What's inside Samsung Galaxy Buds Pro?
Samsung's website has illustrations giving a glimpse into the rich inner world of the Galaxy Buds Pro. To counteract wind noise, in addition to the microphone grid, a special air chamber is used (you can even see how it works in the video below). This allows to cut off the wind noise, which greatly complicates conversation on the phone. The second microphone is a microphone array of 2 elements that provide narrow-beam microphone operation (Beamforming technology, you can also see this in the video).
This Samsung demo allows you to better understand how technology works in the Galaxy Buds Pro. At 3:35 you can see how the directional microphone with Beamforming technology works, at 3:57 you can see how the wind protection system works.
What's inside Huawei FeeBuds Pro?
Another set of illustrations from Huawei's website allows you to get a better look at the insides of the headphones. A double Bluetooth antenna should also be mentioned. It increases the reliability of the connection (and it really is - you can feel the difference if you move away from the smartphone to another room, so that the signal overcomes not only a distance of several meters, but also walls).
What makes Samsung Galaxy Buds Pro and Huawei FeeBuds Pro smart
To work with the headphones, you need a mobile app. Of course, you can pair the headphones to any smartphone or laptop without the app. The first time you turn the headphones on, they automatically go into pairing mode. But if you need to connect them to the second device (for example, a laptop), then you need to put them in this mode by force. Huawei headphones have a separate button on the case for this purpose. With Buds Pro, it is necessary to simultaneously press the touch surfaces of both headphones. But then the control will be limited to the basic functions: adjusting sound volume and turning noise reduction on/off. In both cases, you will need a Samsung or Huawei account - the manufacturers want to tie users to their ecosystem, there is nothing you can do about it. On the one hand, all these additional authorizations are constantly annoying, but on the other hand, there are always additional benefits within the ecosystem. For example, users of "native" smartphones get access to two additional functions: a window that pops up when you open the case with a proposal to connect the headphones to the smartphone, and the ability to search for a lost device on the map. The usefulness in both cases is debatable. For example, I honestly don't see how the information that I lost my headphones on the other side of town can help me - there is no way to get them back. If they were left in the office, at a friend's or relative's house, you can get them back without the app. The pop-up window is also a manifestation of excessive care for the user, because the headphones themselves will connect to the device with which they were last paired (and most likely it will be a smartphone).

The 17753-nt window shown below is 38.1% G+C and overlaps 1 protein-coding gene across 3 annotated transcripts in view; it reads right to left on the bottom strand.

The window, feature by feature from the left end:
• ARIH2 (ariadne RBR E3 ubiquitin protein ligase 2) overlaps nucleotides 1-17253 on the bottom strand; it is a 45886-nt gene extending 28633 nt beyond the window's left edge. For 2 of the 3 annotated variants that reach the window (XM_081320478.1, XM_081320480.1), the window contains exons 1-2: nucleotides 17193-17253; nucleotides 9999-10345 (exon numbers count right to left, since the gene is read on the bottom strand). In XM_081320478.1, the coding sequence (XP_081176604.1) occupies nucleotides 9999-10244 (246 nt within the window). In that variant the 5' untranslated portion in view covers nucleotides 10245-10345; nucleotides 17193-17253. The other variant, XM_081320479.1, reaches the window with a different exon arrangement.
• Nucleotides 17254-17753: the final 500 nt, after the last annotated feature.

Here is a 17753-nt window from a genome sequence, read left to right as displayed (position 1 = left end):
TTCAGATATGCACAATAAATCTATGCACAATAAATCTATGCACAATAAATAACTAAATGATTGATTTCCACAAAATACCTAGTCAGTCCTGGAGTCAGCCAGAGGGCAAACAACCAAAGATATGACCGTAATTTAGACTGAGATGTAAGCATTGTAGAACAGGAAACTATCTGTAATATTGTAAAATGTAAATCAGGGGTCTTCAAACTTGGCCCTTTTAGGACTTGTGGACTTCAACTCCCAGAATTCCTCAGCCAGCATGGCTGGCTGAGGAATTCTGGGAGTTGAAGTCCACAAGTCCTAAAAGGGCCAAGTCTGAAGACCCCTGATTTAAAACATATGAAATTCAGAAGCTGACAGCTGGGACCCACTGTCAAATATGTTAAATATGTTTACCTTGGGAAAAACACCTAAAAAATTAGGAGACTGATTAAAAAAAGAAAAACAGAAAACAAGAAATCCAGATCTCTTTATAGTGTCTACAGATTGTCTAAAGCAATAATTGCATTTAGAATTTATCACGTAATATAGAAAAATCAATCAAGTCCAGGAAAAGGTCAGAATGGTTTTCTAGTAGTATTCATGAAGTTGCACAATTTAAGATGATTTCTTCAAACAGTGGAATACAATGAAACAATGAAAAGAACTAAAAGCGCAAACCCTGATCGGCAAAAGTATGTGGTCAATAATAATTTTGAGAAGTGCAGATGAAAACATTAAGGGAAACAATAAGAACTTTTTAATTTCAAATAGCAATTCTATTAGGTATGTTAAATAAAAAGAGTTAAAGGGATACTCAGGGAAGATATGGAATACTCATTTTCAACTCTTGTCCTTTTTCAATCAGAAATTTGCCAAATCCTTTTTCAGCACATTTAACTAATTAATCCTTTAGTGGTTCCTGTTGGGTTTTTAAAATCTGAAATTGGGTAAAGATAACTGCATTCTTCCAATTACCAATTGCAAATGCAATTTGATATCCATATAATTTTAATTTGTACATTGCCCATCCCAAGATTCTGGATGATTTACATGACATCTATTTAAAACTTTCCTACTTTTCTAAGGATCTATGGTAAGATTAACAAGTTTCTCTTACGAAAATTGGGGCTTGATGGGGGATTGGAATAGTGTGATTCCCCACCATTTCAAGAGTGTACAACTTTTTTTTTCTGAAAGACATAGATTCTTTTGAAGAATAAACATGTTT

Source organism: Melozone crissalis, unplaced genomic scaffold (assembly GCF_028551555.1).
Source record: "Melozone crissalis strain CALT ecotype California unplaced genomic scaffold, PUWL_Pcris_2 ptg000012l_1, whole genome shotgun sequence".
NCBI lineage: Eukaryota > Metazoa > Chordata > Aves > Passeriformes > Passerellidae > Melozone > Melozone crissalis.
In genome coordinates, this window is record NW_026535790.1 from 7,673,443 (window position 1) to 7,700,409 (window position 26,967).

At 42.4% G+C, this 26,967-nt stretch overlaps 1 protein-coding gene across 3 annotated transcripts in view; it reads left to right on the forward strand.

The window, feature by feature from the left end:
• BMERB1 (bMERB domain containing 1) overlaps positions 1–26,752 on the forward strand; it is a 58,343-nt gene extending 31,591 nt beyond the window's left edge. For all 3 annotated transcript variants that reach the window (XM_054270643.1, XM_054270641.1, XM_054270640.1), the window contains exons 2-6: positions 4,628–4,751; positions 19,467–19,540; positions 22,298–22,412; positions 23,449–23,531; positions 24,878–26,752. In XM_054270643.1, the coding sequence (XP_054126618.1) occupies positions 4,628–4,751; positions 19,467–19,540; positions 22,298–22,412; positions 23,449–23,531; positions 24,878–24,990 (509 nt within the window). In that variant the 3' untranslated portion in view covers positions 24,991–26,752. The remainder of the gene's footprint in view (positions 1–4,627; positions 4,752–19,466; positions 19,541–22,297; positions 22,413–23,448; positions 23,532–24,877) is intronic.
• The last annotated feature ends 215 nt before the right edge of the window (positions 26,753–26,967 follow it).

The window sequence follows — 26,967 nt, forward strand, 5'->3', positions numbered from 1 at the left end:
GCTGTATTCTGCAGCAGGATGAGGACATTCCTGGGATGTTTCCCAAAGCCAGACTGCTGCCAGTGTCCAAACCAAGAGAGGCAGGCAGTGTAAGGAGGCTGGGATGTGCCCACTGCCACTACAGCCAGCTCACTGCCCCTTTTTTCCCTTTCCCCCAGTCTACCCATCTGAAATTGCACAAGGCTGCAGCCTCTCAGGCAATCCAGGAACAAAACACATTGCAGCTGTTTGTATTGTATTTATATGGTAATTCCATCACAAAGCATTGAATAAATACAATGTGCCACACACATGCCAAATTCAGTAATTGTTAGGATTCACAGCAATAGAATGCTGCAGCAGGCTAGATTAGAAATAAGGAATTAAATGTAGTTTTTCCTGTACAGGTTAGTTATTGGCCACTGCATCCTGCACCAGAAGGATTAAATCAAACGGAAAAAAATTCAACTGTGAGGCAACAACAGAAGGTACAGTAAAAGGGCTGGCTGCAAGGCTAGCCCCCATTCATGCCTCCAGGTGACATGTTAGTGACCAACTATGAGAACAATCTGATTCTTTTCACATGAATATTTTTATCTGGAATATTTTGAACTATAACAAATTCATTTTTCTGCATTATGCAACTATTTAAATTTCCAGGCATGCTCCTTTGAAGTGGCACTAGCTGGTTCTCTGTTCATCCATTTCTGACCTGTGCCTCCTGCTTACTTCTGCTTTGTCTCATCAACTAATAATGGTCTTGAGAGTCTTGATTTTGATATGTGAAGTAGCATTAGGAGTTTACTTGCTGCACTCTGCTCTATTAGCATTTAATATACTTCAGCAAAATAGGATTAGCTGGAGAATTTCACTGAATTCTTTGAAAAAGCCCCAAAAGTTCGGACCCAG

Samsung's app is called Samsung Wearable and is the base app for all of the manufacturer's wearable electronics. To connect Buds Pro, you will need to install a plug-in, but you don't need to look for it, just confirm the installation after the app detects the headphones during pairing. The application allows you to select one of the two options for the noise cancelling algorithms (high-low), one of the four levels of background noise mode (it just works great, it's not the first time I encountered such a mode in headphones, but I've never heard outside sounds and especially my voice so clearly in headphones.